On top of those issues, the two highest-profile programs — football and men's basketball — have struggled in recent seasons. Illinois' football team has made just one bowl game in the past four seasons, and the Illinois men's basketball team under head coach John Groce is expected to miss the NCAA tournament for the third straight season. The future of both programs' head coaches is hardly crystal clear. Interim athletics director Paul Kowalczyk gave head football coach Bill Cubit — who worked as the interim coach from Beckman's firing until the final game of the season — just a two-year contract, seen by most observers as a poor decision that could negatively impact recruiting efforts.

But surely Illinois finally settling on a successor to Thomas has to be seen as a positive, finally getting someone in place on a permanent basis.

Northwestern running back Jeremy Larkin diagnosed with cervical stenosis, will retire immediately


Northwestern running back Jeremy Larkin diagnosed with cervical stenosis, will retire immediately

Tough news out of Evanston this morning: Northwestern announced that running back Jeremy Larkin will retire immediately after being diagnosed with cervical stenosis.

Cervical stenois is the narrowing of the spinal canal in one's neck, according to Mayo Clinic. Larkin's condition is thankfully not life-threatening, though it does prevent him from continuing to participate in the game of football. 

"Football has been a lifelong passion and it has been a process to reconcile the fact I won't be on that field again, given I've played this game since I was five years old," Larkin said.

"I'm extremely appreciative of the Northwestern sports medicine and athletic training staffs for uncovering this condition, and for my coaches and the medical staff for always putting my health first.

"I came to this University to engage at the absolute highest level on the field and in the classroom, and I'm grateful for the opportunity to continue one of those while supporting my teammates from the sideline." 

Head Coach Pat Fitzgerald called the news "heartbreaking."

"This is heartbreaking because I see every day how much Jeremy loves the game, loves his teammates, and loves to compete," Fitzgerald said in a statement. "But this is the absolute best possible outcome for him.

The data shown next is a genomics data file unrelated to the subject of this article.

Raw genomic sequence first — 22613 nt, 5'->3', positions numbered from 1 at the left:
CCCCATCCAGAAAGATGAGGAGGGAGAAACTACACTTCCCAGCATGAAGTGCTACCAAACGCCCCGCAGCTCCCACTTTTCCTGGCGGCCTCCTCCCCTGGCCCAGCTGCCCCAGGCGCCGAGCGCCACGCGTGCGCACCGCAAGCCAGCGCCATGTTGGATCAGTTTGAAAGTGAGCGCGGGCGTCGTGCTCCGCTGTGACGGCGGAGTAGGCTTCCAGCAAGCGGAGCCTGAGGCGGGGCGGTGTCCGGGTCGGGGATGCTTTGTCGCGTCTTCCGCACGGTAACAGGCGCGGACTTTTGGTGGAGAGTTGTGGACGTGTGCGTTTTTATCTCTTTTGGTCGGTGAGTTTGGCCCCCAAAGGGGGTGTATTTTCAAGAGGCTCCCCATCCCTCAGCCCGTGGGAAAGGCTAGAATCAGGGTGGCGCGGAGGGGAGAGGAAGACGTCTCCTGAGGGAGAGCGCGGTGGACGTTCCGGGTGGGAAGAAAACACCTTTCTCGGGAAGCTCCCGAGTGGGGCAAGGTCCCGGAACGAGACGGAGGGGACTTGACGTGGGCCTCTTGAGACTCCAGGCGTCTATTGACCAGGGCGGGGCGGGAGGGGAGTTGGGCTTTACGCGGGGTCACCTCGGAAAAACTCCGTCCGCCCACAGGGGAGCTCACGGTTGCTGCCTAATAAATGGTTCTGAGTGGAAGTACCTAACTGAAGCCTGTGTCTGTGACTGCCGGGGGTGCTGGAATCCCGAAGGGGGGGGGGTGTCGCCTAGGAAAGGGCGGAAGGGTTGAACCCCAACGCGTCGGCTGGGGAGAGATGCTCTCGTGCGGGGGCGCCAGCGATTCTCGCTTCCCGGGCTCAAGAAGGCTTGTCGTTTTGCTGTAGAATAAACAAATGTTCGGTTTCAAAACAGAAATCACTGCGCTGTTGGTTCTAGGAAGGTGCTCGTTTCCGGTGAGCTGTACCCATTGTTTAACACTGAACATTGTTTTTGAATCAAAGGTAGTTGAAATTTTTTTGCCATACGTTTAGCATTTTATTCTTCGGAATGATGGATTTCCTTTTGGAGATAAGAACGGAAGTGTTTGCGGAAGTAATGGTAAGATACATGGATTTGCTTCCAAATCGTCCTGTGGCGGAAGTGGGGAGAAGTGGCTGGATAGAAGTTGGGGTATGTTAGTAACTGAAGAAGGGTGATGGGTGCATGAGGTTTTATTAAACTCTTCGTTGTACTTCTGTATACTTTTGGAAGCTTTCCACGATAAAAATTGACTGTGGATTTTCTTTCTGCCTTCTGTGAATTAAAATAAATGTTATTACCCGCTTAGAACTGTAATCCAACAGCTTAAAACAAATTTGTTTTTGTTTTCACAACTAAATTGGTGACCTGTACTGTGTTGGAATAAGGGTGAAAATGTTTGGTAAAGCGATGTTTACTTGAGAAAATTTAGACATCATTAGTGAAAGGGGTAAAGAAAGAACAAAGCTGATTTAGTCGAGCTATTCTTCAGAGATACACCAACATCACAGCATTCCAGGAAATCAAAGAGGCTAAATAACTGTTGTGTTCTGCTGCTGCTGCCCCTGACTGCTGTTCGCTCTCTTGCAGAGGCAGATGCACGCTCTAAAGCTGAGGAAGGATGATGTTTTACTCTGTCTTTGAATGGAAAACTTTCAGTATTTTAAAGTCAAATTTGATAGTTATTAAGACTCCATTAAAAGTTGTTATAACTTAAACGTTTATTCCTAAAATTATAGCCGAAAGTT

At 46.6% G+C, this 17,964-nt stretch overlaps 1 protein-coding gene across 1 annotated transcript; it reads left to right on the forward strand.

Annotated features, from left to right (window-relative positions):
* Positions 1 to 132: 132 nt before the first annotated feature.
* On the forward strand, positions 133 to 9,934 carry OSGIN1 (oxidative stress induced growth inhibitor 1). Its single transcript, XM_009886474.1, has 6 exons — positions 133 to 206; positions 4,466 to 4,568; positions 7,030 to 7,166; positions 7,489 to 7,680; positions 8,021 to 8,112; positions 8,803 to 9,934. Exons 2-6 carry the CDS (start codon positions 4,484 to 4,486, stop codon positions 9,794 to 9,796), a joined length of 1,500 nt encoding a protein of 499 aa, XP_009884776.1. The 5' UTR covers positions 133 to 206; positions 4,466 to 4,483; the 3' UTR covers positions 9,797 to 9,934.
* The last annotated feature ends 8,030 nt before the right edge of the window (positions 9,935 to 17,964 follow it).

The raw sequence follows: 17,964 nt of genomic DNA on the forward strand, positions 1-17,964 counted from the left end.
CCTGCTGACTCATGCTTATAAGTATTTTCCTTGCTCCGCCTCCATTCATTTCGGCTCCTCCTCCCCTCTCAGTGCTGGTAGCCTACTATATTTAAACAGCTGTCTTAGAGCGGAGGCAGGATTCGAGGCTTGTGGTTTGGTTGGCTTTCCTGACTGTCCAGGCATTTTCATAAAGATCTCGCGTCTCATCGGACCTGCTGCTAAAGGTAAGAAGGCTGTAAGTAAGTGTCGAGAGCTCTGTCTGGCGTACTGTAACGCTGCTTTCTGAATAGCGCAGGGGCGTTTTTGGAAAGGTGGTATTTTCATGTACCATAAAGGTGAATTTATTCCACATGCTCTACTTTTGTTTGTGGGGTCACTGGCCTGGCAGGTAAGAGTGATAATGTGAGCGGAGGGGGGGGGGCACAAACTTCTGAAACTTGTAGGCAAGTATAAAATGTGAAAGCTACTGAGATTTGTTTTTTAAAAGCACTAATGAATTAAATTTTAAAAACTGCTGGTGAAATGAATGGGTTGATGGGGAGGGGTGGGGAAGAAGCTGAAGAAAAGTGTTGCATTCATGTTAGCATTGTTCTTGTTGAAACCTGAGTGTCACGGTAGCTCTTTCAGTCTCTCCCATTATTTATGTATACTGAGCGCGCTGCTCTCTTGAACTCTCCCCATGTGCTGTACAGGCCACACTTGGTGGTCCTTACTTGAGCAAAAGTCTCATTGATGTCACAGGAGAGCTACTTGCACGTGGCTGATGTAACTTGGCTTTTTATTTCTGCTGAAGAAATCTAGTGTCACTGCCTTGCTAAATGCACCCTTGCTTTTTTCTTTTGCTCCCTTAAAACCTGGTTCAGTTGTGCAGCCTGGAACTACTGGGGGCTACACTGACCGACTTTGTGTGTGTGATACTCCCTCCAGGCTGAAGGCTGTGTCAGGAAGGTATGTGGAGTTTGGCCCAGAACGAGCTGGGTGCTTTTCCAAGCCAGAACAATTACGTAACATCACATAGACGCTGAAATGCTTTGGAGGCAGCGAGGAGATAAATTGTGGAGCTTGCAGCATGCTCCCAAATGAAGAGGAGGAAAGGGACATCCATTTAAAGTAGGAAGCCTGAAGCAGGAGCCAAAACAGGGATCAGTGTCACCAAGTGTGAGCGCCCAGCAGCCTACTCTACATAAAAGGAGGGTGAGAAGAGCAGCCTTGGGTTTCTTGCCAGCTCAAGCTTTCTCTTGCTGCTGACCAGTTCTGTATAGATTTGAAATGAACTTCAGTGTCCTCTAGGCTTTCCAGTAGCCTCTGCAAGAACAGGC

"The discovery of this condition allowed Jeremy and his family to make an informed decision for his long-term health and well-being. For those of us who have known Jeremy Larkin since his high school days, his future is exceptionally bright. I can't wait to see the impact he makes in our world."

Larkin is a sophomore from Cincinnati. He finishes his Northwestern career with 156 carries for 849 yards and 10 rushing touchdowns.

Former Illini champion Kevin Anderson upsets Roger Federer in Wimbledon quarterfinal


Former Illini champion Kevin Anderson upsets Roger Federer in Wimbledon quarterfinal

Former University of Illinois tennis star Kevin Anderson completed a marathon upset against an all-time great on the highest stage of professional tennis.

Anderson came back from two sets down to beat Roger Federer in Wimbledon’s quarterfinals 2-6, 6-7, 7-6, 6-4, 13-11 on Wednesday morning. He will play in the semifinals of the tournament for the first time in his career.

As a native of South Africa, Anderson played three seasons with the Fighting Illini and won the NCAA doubles championship during the 2005-06 season as a sophomore. The 32-year-old was a three-time All-American in singles at Illinois.

Now, as the eighth ranked singles player on the ATP World Tour, Anderson is a force to be reckoned with at the professional level. He made it all the way to the US Open final in 2017.

The former Illini star will look to keep his recent success going when he represents Illinois in the semifinals of Wimbledon this Friday.